Tuesday, March 29, 2011

Government Websites Yak, Yak, Yak

I just finished judging the web entries for the 2011 Clearmark Plain Language Awards.  Much better entries this year. Some real models for government agencies to use as they implement the Plain Writing Act.

One of the benefits of the Clearmark Awards - in addition to the chance for some great recognition - is that every applicant gets critical feedback from the judges. My fellow judges and I spent a lot of time on those score sheets, pointing out both what works well and what needs to be improved. You know the one comment I made on almost every single entry? TOO MANY WORDS!

Yak, yak, yak. Government agencies just don’t seem to know when to stop, when it comes to websites. One of the most common problems is writing a website like you’re writing a print publication. Don’t do that, darn it. After all this time, you know better. Another common problem is redundancy. Say it once – we’ll get it. Use formatting tricks to help your readers. You write paragraphs when a simple bulleted list would make scanning and absorbing so much easier.

Web readers are impatient. They come to your website to do something – to complete a task. They might be using a cell phone to complete that task. They don’t want to wade around in the yakety yak muck to find what they want. They want to find it, use it, and move on with their busy lives, as fast as possible.

So let me give you an example (sorry to pick on you, Education…I could have found an example on just about any government website). Take a look at this paragraph on the Federal Student Aid website:

"We can help make your education affordable! The Department's Federal student aid programs are the largest source of student aid in America. If you're interested in financial aid for college or a career school, you've come to the right place. These programs provide more than $150 billion a year in grants, loans, and work-study assistance. Read on to find out more and to find out how to apply for this aid."

Yak, yak, yak. Your readers don’t care that you are the largest source of aid. They just want the money. So get to it – tell them what you’ve got and how they can get it.

"We provide more than $150 billion each year in grants, loans, and work-study programs. Find out how to apply."

Here are the facts (right from our friends at the Plain Language Action and Information Network):
  • 79% of web readers scan – they don’t read every word
  • Web readers only read about 18% of what's on a page
  • As the number of words on a page goes up, the percentage read goes down
  • On average, web readers only read the first two words on each line
  • Web readers can decide in as little as 5 seconds whether your site is useful to them
If you want satisfied customers – web readers – you’ve got to make it easy for them. You’ve got to figure out what they want/need to complete the task and then challenge yourself to convey it in as little space as possible. Limit the number of words. Use words your readers will look for and understand quickly. Use formatting (sometimes even graphics) to help convey meaning.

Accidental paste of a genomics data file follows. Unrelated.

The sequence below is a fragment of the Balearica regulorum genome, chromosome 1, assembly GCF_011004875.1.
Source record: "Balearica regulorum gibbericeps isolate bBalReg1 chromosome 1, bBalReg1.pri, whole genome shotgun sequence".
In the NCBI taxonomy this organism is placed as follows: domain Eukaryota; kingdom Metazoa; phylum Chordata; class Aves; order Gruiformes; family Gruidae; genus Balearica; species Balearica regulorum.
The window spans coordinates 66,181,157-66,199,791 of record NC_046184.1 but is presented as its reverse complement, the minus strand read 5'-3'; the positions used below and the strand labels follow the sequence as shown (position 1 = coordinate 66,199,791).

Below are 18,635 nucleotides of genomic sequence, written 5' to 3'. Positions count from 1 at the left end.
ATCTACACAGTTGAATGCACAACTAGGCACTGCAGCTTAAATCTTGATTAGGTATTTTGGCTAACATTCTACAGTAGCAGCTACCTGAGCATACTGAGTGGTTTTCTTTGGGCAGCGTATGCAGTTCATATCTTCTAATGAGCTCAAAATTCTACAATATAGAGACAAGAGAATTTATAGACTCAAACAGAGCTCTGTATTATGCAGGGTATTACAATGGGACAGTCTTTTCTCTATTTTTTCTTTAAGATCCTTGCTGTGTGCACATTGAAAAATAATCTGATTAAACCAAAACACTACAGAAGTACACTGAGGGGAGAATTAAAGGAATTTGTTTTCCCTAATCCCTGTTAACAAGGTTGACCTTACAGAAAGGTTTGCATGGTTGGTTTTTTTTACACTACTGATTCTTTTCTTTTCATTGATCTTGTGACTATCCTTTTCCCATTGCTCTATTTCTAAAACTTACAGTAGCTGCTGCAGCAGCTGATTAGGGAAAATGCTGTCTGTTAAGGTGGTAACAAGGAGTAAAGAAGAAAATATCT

The Clearmark Award winners will be announced at the Center for Plain Language banquet on April 28. Go meet the winners in person, if you can; and hear how they made their websites “plain.” If you can’t go, check back on the Center for Plain Language website to see the winning entries. Then print out the Plain Language Guidelines on Plainlanguage.gov and go to work on your website.

I can’t say this enough. This is the most important thing you can do to improve your website. Fix the writing! Do your customers a huge favor. Cut out that yak, yak, yak.

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Tuesday, March 22, 2011

Customer Service Strategies Start With the Customers

OK – you’re back from the Government Web and New Media Conference, and you’re sky high thinking about mobile apps and Facebook pages and “Meetups.” Gotta have all those channels.  But where to start?

That’s easy. Start with your customers.  What do they want and need?  How do they want to get it?

Yeah, yeah, yeah.  I'm a broken record.  But this works, folks. 
  1. Begin with top tasks.  Go back to those very few services (transactions or information) that lots of your customers want, need, and use most. We’re talking 3-5 (no more).
  2. Assess what you’ve got. What content do you already have for each of those tasks – on your website(s), in your social media efforts, among your mobile apps, in your call centers and print publications?  Take inventory.
  3. Assess your customers. Are customers able to complete their top tasks quickly and easily? Look at each of your delivery channels.  What's working?  What's not? If you don’t know, do usability testing.  If customers aren’t using one of your channels, why not? Would another channel or additional channels help customers complete these tasks better/faster? 
  4. Fix what you’ve got.  If your content is bad, you don't want to give your customers more ways to get to it.  So fix the content before you add channels.  And don’t tell me you don’t have anything to fix because content is never perfect (and I've seen a lot of your sites!). Do a plain language review. Go to plainlanguage.gov, print out those checklists, and go after your content.  Edit, edit, edit. Better yet, rewrite completely.  Keep in mind that you want to create content once and use it – maybe in a boiled down version – on all your channels.  See if you can cut steps, simplify, make it easier for customers to use your top services.  Do more usability testing - and I mean test it on all channels.
  5. Now, open up new channels (if your customers need them). Don’t bite off more than you can chew. If you only put top tasks on your new mobile site, that's a great start.  Get that right and then move on.  Keep testing and improving.